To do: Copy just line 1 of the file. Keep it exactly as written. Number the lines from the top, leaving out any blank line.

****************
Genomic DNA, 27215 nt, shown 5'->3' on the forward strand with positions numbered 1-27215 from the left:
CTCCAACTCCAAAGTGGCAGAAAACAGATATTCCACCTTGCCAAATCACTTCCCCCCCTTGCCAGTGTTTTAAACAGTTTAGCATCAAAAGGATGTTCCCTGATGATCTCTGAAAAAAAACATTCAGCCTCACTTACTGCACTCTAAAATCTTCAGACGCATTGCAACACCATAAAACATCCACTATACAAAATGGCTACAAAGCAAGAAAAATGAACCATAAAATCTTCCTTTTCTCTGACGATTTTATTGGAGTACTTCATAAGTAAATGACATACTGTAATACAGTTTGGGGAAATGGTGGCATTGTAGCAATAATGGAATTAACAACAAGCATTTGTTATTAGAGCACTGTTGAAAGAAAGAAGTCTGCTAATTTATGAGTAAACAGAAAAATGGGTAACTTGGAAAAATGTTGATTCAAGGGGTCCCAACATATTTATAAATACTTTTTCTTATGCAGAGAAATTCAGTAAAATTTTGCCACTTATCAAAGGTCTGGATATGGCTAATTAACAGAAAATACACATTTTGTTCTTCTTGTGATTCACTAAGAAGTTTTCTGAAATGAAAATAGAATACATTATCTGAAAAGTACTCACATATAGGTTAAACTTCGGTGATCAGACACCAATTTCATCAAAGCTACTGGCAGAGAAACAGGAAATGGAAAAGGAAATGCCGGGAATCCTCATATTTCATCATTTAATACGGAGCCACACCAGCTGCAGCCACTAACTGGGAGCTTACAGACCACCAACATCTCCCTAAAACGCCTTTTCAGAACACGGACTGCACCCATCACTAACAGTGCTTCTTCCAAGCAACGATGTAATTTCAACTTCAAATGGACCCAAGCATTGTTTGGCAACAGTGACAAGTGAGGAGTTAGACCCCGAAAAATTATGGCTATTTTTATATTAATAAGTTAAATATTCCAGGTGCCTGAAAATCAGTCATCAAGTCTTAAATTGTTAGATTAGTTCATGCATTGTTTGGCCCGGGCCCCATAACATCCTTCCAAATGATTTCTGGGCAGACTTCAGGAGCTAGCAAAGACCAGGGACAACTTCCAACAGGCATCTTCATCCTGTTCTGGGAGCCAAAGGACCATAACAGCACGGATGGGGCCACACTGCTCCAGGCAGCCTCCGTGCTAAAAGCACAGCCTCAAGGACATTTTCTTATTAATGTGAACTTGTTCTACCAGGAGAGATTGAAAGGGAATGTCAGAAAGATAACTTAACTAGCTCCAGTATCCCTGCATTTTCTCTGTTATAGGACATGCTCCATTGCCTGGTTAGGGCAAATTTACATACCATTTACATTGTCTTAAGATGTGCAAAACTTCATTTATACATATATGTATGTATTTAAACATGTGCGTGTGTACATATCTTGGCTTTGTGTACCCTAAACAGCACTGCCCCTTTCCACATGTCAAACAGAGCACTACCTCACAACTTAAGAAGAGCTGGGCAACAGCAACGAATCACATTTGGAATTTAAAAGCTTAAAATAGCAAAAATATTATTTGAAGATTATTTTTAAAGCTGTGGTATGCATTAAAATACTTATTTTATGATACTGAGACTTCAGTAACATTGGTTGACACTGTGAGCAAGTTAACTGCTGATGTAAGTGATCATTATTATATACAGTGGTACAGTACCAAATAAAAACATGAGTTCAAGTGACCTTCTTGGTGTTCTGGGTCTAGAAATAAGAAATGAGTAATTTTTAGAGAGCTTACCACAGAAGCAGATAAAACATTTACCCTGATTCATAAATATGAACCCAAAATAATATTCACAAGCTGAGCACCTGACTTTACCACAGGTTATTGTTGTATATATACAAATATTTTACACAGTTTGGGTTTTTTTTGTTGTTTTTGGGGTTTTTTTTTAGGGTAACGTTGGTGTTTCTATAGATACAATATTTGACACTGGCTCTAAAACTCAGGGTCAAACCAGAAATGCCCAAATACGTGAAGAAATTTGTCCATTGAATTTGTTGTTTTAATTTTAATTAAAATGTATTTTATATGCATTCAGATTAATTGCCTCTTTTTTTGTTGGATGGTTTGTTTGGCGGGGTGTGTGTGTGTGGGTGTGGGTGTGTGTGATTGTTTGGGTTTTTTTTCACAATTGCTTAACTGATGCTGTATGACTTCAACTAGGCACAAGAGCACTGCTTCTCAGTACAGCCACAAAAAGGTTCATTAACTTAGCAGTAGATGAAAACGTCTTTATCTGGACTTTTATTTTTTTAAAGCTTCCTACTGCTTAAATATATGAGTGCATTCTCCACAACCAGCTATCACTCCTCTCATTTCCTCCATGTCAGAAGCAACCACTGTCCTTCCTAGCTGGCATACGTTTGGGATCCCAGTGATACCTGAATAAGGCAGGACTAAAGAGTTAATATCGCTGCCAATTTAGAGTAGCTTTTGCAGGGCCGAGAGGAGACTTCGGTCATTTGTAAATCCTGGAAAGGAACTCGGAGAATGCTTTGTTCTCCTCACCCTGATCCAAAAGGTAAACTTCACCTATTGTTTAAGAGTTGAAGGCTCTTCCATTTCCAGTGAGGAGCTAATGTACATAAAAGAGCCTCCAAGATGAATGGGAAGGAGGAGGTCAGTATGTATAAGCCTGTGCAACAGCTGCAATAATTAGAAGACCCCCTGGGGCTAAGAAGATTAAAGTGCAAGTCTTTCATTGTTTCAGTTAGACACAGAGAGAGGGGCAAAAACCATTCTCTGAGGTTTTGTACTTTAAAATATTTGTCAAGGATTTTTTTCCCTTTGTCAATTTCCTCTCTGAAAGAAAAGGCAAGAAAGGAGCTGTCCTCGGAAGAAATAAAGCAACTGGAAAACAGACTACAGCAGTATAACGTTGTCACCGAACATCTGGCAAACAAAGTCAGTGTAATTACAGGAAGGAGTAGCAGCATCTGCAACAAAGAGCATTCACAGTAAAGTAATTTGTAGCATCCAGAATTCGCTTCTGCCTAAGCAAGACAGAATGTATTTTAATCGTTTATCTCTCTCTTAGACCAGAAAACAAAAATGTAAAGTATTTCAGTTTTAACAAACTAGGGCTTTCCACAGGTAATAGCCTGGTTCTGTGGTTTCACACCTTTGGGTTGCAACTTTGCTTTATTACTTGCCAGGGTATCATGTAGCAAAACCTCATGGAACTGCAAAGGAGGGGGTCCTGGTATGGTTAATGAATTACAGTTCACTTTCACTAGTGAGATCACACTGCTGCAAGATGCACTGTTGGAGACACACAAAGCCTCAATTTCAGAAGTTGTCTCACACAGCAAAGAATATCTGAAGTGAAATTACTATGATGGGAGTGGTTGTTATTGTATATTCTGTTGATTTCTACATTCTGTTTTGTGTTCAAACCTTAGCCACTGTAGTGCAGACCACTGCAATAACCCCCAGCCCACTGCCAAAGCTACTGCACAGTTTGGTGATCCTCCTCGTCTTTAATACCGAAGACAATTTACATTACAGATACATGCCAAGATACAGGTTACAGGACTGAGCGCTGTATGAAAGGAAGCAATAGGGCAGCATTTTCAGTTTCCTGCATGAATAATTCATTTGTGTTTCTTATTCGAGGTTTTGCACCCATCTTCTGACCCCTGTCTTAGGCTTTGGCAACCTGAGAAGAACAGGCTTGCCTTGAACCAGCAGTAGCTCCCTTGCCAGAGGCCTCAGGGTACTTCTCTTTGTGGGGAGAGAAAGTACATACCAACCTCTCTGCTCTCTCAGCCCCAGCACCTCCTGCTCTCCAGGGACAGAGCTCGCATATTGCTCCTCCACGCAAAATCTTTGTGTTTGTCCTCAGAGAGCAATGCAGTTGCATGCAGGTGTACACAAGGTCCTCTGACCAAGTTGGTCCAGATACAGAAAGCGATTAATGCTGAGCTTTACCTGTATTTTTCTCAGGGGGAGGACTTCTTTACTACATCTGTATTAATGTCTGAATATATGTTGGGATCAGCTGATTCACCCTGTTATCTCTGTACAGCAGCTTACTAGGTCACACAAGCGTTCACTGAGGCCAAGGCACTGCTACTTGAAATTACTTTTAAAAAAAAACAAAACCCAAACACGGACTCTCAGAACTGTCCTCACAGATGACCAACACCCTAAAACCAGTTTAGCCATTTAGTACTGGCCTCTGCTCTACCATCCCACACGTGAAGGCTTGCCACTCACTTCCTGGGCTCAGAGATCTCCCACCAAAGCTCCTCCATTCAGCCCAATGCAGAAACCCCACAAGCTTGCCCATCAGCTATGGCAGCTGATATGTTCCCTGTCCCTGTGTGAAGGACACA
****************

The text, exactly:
Genomic DNA, 27215 nt, shown 5'->3' on the forward strand with positions numbered 1-27215 from the left: